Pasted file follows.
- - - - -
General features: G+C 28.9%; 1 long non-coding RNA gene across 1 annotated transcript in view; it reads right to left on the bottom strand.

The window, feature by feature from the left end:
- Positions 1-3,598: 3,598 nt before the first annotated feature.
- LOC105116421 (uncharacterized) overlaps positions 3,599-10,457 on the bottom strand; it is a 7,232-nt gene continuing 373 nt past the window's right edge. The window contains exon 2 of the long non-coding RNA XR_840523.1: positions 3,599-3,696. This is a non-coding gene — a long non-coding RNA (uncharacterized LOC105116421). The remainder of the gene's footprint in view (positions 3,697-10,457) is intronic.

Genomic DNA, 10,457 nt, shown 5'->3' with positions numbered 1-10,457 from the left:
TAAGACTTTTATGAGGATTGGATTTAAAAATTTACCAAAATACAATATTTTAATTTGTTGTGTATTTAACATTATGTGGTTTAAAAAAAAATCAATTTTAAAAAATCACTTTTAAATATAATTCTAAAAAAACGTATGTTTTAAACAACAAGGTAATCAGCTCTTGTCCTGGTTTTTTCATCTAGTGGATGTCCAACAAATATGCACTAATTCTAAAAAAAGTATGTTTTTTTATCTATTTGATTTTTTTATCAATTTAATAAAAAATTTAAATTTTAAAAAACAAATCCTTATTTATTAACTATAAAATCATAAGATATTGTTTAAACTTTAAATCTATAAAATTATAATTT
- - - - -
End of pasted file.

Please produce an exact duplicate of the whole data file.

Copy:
General features: G+C 28.9%; 1 long non-coding RNA gene across 1 annotated transcript in view; it reads right to left on the bottom strand.

The window, feature by feature from the left end:
- Positions 1-3,598: 3,598 nt before the first annotated feature.
- LOC105116421 (uncharacterized) overlaps positions 3,599-10,457 on the bottom strand; it is a 7,232-nt gene continuing 373 nt past the window's right edge. The window contains exon 2 of the long non-coding RNA XR_840523.1: positions 3,599-3,696. This is a non-coding gene — a long non-coding RNA (uncharacterized LOC105116421). The remainder of the gene's footprint in view (positions 3,697-10,457) is intronic.

Genomic DNA, 10,457 nt, shown 5'->3' with positions numbered 1-10,457 from the left:
TAAGACTTTTATGAGGATTGGATTTAAAAATTTACCAAAATACAATATTTTAATTTGTTGTGTATTTAACATTATGTGGTTTAAAAAAAAATCAATTTTAAAAAATCACTTTTAAATATAATTCTAAAAAAACGTATGTTTTAAACAACAAGGTAATCAGCTCTTGTCCTGGTTTTTTCATCTAGTGGATGTCCAACAAATATGCACTAATTCTAAAAAAAGTATGTTTTTTTATCTATTTGATTTTTTTATCAATTTAATAAAAAATTTAAATTTTAAAAAACAAATCCTTATTTATTAACTATAAAATCATAAGATATTGTTTAAACTTTAAATCTATAAAATTATAATTT